Another year begins, with words of wisdom before the banana drop

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The commentary below represents the ideas, observations and opinions of the author.


With minutes to go before the Big Banana Drop, the mayor of Munchkin Land scanned the net bag high above an enormous bowl of ice cream.

He knew the giant banana split was central to the Munchkin New Year celebration and he was slightly worried. What if the bag didn’t open? What if the bananas missed the bowl and instead landed on excited young Munchkins? What if there was a malfunction in the chocolate syrup delivery system?
 
  Tom Houlihan
Still, he kept smiling. That’s what you do when you’re mayor of a small town filled with extremely small people known for singing, dancing and being happy all the time.
 
Smartly dressed in one of his most distinctive outfits — phosphorescent purple jacket, bright green pants and smiley face cravat — he had just finished judging the funny face contest. The marching ocarina band would play after the banana split was distributed to the crowd. And then, the pogo stick contest.
 
Sometimes it wasn’t easy to keep smiling. Truth to tell, it had been a hard year. There was, of course, the usual grumbling by his constituents about taxes and water bills. But he was used to that and considered it part of his civic responsibilities.
 
No, it had to do more with the news outside Munchkin Land and in other parts of Oz. Everyone had seen pictures of terrible floods and fires. Church and concert shootings, and marches by people espousing hate. There were reports of rockets that could threaten the entire planet.
 
The mayor sighed and thought of the orange-haired Supreme Wizard and his first year in office. Nearly every day the top wizard took to his Stupendous Scary Screen – the one with the flames shooting up the sides – and ranted about how unfairly he was being treated, often telling outright falsehoods. He appeared to thrive on chaos as he attacked important institutions that were obviously in place to make life better.
 
Locally, there had been one disturbing development, an epidemic of Munchkin boys pinching girls in the school yard. When cornered, the boys were heard to say, “Can’t you take a joke?” But it had gone far beyond being a joke. Secretly, the mayor hoped that the girls would wallop the boys with their overstuffed backpacks. But when you’re mayor you can’t always say what you think.
 
The mayor looked at the bag of bananas one more time, then cleared his throat. Before the bananas dropped, it was time for him to speak.
 
“Friends,” he said. “We all know how fortunate we are to live in a community where everyone has learned the secret to living together harmoniously. Much has been made of the Munchkin brand of being nice. It’s more than that though. We listen to each other. We value each other’s company. We work out our problems with a minimum of rancor.
 
“There are some people — and they don’t live here — who think it’s silly that we teach our children to be polite and to smile through adversity. That we care about our neighbors. We know better. When we teach our children to get along with people who are different from them, it will have important consequences for the rest of their lives. And it will make the world a better place.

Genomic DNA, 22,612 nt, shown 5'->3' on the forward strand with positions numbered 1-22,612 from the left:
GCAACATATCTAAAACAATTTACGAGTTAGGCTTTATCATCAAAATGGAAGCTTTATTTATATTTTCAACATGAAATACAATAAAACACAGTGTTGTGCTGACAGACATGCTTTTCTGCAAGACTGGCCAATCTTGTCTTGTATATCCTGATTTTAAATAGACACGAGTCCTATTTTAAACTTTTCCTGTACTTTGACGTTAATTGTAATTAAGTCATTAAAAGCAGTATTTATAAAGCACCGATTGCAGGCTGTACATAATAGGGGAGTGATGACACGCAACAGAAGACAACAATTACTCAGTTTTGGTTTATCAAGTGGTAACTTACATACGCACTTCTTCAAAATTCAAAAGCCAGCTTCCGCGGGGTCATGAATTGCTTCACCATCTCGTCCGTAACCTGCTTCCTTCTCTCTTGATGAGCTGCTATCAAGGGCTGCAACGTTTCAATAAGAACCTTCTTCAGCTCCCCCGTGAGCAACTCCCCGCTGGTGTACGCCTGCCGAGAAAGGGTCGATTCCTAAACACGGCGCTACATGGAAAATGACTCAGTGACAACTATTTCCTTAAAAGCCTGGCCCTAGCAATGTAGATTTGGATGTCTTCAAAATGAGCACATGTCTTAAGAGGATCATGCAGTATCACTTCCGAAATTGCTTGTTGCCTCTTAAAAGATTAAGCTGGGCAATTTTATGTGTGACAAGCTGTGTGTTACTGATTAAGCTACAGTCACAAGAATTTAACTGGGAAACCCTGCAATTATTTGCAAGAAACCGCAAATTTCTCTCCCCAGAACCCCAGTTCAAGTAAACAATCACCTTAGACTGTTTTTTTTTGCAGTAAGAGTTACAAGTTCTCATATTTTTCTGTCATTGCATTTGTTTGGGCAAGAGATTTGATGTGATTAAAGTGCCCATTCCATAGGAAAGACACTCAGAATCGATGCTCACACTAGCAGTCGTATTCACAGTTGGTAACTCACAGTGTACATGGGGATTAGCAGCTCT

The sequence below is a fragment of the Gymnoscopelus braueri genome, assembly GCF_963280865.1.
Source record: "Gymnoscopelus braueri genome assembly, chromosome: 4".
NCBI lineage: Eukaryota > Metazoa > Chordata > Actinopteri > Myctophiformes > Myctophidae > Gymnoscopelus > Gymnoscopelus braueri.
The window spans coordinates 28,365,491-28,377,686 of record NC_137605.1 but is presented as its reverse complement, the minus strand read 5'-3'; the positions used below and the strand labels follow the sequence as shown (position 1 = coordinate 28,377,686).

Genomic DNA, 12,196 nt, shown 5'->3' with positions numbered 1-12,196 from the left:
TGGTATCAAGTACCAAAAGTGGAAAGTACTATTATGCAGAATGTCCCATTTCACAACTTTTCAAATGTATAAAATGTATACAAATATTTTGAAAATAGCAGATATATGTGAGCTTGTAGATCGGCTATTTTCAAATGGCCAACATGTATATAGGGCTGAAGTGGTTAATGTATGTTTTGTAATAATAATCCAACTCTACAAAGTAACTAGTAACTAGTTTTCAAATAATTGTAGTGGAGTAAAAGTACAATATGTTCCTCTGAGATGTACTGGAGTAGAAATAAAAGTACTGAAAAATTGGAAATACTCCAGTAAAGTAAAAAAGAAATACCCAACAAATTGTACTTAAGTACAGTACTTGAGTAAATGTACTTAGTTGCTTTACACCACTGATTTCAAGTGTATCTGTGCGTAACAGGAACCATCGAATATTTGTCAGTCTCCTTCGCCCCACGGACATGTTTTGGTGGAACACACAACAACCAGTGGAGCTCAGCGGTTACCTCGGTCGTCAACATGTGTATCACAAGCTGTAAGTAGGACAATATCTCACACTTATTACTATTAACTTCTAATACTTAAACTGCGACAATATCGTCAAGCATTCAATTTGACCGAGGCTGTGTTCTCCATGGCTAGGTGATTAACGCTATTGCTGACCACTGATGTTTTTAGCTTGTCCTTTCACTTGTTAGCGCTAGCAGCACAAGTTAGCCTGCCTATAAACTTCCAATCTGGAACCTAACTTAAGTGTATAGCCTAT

“It is true that we are small people. However, we know we’re big inside. And that it makes a difference when we join hands to get the job done. Together, there is not a problem that we can’t solve. That’s always been our strength.”
 
Then he wished his neighbors a Happy New Year and signaled for the bananas to drop.
 * * * * * 
On behalf of the H-F Chronicle, I’d like to wish all of you a healthy and productive 2018. We just finished our third year as the hometown newspaper for Homewood and Flossmoor. Once again, we did our best to bring you a factual account of important goings-on in our two towns. We covered the municipal elections and the budgets for the schools, villages and parks. We wrote stories about new businesses in town and men and women, boys and girls — our H-F neighbors — and their noteworthy accomplishments.
I got to interview Dr. Bernard Heilicser, who has trained two generations of paramedics in our South Suburbs. I was honored to write the story about Dr. Bernie, who is still a member of the Flossmoor Fire Department and has responded to emergencies around the world. I consider him to be a genuine hero.
 
Recently, I spoke with Russ Bensley, who was a producer at CBS News during the golden age of TV journalism in the latter half of the 20th century. He’s lived in the H-F area for years. It was an honor to write about him, too.
 
I ended the year, though, by talking to three H-F High School automotive students – Angelina Lopez, Michael Pennick and Eric Ray. I was, quite honestly, bowled over by their confidence, smarts and ability to explain what they want to do with their lives. They told me how learning about automobiles is all about problem solving and critical thinking. I greatly enjoyed the lesson.
 
Like the Munchkins, we know that we can accomplish great things by working together.
 
Based on my conversation with those three young people, I think we’re headed in the right direction.
 

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A great community deserves a great newspaper. The HF Chronicle was created in June 2014 as an online publication. In December 2015 we began monthly print publication, too. Our mission is to chronicle the life of our community — news by, for, and about the people of Homewood and Flossmoor, Illinois.

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